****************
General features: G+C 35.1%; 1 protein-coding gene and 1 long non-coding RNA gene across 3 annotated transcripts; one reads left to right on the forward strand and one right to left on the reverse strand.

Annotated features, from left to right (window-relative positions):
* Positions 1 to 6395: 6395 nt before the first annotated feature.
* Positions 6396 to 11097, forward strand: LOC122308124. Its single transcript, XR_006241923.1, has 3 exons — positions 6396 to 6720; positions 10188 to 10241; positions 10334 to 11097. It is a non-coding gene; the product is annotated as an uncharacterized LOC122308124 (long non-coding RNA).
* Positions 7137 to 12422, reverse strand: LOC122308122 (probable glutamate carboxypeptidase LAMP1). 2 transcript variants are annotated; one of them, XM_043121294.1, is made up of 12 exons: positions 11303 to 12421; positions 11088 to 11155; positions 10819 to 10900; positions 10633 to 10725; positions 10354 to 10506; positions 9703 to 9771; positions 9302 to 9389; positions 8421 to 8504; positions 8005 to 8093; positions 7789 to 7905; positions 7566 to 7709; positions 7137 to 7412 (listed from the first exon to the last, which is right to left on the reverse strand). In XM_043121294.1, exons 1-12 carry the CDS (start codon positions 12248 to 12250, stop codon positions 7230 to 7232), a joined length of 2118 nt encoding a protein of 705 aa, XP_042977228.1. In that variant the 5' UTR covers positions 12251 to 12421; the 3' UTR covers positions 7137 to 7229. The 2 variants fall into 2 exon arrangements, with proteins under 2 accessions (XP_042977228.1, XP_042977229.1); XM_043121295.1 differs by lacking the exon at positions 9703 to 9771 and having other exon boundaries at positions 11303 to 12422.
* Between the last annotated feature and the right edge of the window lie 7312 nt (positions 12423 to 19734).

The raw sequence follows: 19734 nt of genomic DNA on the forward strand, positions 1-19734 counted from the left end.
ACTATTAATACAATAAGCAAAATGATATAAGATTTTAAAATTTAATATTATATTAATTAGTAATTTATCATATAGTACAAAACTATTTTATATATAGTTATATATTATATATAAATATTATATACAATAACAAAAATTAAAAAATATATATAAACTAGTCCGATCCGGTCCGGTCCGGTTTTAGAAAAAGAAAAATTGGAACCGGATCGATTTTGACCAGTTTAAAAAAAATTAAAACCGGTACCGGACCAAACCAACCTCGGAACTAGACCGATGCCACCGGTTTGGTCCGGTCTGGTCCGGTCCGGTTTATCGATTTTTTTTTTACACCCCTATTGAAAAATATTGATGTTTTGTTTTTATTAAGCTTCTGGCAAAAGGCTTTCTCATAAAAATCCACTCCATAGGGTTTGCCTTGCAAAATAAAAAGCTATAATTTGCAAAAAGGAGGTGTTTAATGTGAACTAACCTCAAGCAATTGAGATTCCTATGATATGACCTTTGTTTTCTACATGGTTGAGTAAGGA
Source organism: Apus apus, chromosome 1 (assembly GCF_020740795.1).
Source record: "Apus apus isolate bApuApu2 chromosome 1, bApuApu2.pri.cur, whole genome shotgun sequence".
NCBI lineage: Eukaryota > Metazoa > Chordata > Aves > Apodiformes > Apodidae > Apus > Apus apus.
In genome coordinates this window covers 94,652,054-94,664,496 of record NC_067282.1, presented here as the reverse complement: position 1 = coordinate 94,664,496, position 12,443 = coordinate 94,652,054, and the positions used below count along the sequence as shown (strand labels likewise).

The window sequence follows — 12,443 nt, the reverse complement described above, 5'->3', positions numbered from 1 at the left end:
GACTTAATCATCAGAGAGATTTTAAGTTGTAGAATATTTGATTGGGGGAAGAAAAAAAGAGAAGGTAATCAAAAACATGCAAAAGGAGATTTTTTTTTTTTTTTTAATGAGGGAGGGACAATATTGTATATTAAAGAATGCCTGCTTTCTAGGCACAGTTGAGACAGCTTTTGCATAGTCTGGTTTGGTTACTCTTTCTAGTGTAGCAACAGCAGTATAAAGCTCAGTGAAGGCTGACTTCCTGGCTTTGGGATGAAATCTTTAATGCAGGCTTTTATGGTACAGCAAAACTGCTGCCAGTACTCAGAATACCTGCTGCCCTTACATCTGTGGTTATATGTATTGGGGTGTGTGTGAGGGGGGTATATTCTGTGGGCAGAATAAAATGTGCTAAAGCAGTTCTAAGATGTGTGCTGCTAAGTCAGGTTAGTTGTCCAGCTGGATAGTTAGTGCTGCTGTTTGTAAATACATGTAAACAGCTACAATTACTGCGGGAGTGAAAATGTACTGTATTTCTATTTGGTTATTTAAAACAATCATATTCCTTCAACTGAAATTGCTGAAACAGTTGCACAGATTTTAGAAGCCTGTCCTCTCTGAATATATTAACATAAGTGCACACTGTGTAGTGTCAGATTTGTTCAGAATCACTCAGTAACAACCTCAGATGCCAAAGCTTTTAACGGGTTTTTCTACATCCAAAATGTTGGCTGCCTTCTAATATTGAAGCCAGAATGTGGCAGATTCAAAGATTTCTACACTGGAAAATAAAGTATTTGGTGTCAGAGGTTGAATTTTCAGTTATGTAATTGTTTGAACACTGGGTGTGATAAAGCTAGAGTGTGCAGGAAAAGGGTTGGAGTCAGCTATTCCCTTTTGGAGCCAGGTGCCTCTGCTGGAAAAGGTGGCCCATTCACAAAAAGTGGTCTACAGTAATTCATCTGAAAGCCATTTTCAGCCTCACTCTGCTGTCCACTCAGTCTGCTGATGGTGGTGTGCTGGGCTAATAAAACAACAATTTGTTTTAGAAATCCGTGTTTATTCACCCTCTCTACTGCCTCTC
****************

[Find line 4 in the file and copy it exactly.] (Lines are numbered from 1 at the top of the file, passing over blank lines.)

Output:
* Positions 6396 to 11097, forward strand: LOC122308124. Its single transcript, XR_006241923.1, has 3 exons — positions 6396 to 6720; positions 10188 to 10241; positions 10334 to 11097. It is a non-coding gene; the product is annotated as an uncharacterized LOC122308124 (long non-coding RNA).